And now, the Church must return to its pre-imperial structure, without imitating what happened in past centuries when there was a symbiosis between the State, the Church, and the people. It must return to the structure that existed before Emperor Constantine. With an attitude of respect for what happened after, but not limiting itself to the historical experience. What the Church experienced during the imperial period must be left to the past. So, the first Rome abandoned the [true] faith, the second Rome fell and disappeared in 1453. After the assassination of the imperial family, the third Rome already lost, in the life of the Church, the place it occupied during the previous centuries. Thus, the way of life of the Church and its way of functioning during the imperial period must be left to the past. From this point of view, Constantinople did what it had no right to do.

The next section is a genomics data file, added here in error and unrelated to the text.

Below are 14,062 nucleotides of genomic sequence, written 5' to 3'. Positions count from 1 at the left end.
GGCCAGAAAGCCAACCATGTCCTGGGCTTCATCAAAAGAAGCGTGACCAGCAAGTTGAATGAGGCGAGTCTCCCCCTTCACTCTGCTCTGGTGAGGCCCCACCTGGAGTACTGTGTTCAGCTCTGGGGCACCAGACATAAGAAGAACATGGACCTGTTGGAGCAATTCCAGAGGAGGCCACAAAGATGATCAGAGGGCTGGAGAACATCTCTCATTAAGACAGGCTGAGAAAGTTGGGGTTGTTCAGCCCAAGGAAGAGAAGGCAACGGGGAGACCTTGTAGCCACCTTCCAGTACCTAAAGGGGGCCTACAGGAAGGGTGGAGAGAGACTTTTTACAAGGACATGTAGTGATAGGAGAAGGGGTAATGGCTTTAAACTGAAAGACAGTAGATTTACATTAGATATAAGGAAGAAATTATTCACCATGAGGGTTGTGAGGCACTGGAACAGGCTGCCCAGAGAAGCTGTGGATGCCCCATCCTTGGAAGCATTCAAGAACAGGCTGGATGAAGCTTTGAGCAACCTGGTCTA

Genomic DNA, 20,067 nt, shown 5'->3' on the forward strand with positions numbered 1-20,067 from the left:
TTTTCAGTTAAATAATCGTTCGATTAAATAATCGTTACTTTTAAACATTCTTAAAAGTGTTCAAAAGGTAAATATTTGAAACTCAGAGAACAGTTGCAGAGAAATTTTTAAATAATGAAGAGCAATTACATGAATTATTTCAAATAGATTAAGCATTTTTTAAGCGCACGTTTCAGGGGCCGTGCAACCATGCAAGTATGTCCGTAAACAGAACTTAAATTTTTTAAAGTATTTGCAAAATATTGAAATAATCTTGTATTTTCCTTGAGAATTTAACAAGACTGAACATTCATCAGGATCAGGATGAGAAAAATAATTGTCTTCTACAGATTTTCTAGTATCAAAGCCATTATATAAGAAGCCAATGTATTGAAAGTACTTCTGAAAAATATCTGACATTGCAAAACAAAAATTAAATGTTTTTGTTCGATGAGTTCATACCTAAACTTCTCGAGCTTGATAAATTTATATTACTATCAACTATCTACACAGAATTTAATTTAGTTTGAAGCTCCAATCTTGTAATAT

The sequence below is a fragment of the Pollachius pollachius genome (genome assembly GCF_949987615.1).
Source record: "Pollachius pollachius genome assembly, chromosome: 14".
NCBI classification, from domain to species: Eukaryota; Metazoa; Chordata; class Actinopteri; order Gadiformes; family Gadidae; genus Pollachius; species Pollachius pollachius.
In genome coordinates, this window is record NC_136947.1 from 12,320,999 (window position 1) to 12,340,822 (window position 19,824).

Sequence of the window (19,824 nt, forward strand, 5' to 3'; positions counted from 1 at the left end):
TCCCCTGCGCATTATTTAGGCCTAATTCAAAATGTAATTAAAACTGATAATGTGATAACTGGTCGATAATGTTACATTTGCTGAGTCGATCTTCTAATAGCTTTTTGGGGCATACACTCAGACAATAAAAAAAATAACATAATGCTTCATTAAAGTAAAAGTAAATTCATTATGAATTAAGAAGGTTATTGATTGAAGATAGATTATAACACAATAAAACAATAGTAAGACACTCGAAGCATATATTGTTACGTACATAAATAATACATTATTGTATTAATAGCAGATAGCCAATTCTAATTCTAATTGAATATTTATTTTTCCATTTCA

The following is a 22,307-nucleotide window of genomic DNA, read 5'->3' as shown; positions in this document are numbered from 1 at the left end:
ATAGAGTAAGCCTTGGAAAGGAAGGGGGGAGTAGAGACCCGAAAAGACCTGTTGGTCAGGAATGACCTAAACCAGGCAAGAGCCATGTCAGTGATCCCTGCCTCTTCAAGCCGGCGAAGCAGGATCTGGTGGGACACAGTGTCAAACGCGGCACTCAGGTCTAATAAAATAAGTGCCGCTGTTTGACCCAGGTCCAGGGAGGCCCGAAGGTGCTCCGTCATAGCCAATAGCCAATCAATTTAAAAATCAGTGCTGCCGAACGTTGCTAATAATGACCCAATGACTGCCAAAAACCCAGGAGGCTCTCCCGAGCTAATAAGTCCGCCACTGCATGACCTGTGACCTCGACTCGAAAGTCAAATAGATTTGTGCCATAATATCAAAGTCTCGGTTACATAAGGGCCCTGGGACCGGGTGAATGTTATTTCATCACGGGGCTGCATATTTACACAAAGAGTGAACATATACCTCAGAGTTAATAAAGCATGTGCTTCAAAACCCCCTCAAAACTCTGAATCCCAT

First of all, this State, Ukraine, is the fruit of Lenin-Stalinist secularism, of communist secularism. And this painful situation for the people of Ukraine, for the Christian people, is also the result of the conversion of Ukrainians to Uniatism in the 16th century, and of what happened to Ukrainians in 1920. We must alsos consider here the meaning of the very name of “Ukraine”. It is similar to our Serbian word “Krajina” [“confines”, meaning the buffer zones of the Austrian Empire created in Slavonia and other regions]. We ask ourselves: “confines” of what? Besides, Kyiv used to be the Mother Church of the Russian Church. Then its center was moved to Vladimir (period of the Rus’ of Vladimir), then to Moscow. This continuity of the Orthodox Church in Russia began in Kyiv, went through Vladimir, and ends up in Moscow. It’s an unbroken succession.